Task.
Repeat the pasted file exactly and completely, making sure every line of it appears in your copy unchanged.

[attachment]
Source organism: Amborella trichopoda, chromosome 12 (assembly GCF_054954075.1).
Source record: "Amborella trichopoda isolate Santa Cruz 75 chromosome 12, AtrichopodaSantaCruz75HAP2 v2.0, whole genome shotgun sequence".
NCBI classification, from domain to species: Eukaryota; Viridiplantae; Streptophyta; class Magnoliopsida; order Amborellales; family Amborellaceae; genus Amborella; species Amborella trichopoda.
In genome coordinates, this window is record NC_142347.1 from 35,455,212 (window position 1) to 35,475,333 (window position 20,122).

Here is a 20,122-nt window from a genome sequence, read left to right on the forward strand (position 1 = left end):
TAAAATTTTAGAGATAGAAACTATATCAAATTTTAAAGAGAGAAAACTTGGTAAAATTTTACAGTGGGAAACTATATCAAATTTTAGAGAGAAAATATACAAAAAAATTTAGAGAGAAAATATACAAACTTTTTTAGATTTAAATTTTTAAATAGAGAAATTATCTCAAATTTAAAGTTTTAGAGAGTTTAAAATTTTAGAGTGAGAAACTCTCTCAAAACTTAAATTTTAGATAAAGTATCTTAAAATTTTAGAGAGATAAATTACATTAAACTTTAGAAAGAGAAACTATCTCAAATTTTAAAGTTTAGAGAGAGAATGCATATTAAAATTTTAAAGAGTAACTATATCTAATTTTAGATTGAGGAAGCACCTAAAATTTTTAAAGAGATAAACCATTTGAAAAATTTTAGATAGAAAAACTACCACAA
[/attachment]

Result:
Source organism: Amborella trichopoda, chromosome 12 (assembly GCF_054954075.1).
Source record: "Amborella trichopoda isolate Santa Cruz 75 chromosome 12, AtrichopodaSantaCruz75HAP2 v2.0, whole genome shotgun sequence".
NCBI classification, from domain to species: Eukaryota; Viridiplantae; Streptophyta; class Magnoliopsida; order Amborellales; family Amborellaceae; genus Amborella; species Amborella trichopoda.
In genome coordinates, this window is record NC_142347.1 from 35,455,212 (window position 1) to 35,475,333 (window position 20,122).

Here is a 20,122-nt window from a genome sequence, read left to right on the forward strand (position 1 = left end):
TAAAATTTTAGAGATAGAAACTATATCAAATTTTAAAGAGAGAAAACTTGGTAAAATTTTACAGTGGGAAACTATATCAAATTTTAGAGAGAAAATATACAAAAAAATTTAGAGAGAAAATATACAAACTTTTTTAGATTTAAATTTTTAAATAGAGAAATTATCTCAAATTTAAAGTTTTAGAGAGTTTAAAATTTTAGAGTGAGAAACTCTCTCAAAACTTAAATTTTAGATAAAGTATCTTAAAATTTTAGAGAGATAAATTACATTAAACTTTAGAAAGAGAAACTATCTCAAATTTTAAAGTTTAGAGAGAGAATGCATATTAAAATTTTAAAGAGTAACTATATCTAATTTTAGATTGAGGAAGCACCTAAAATTTTTAAAGAGATAAACCATTTGAAAAATTTTAGATAGAAAAACTACCACAA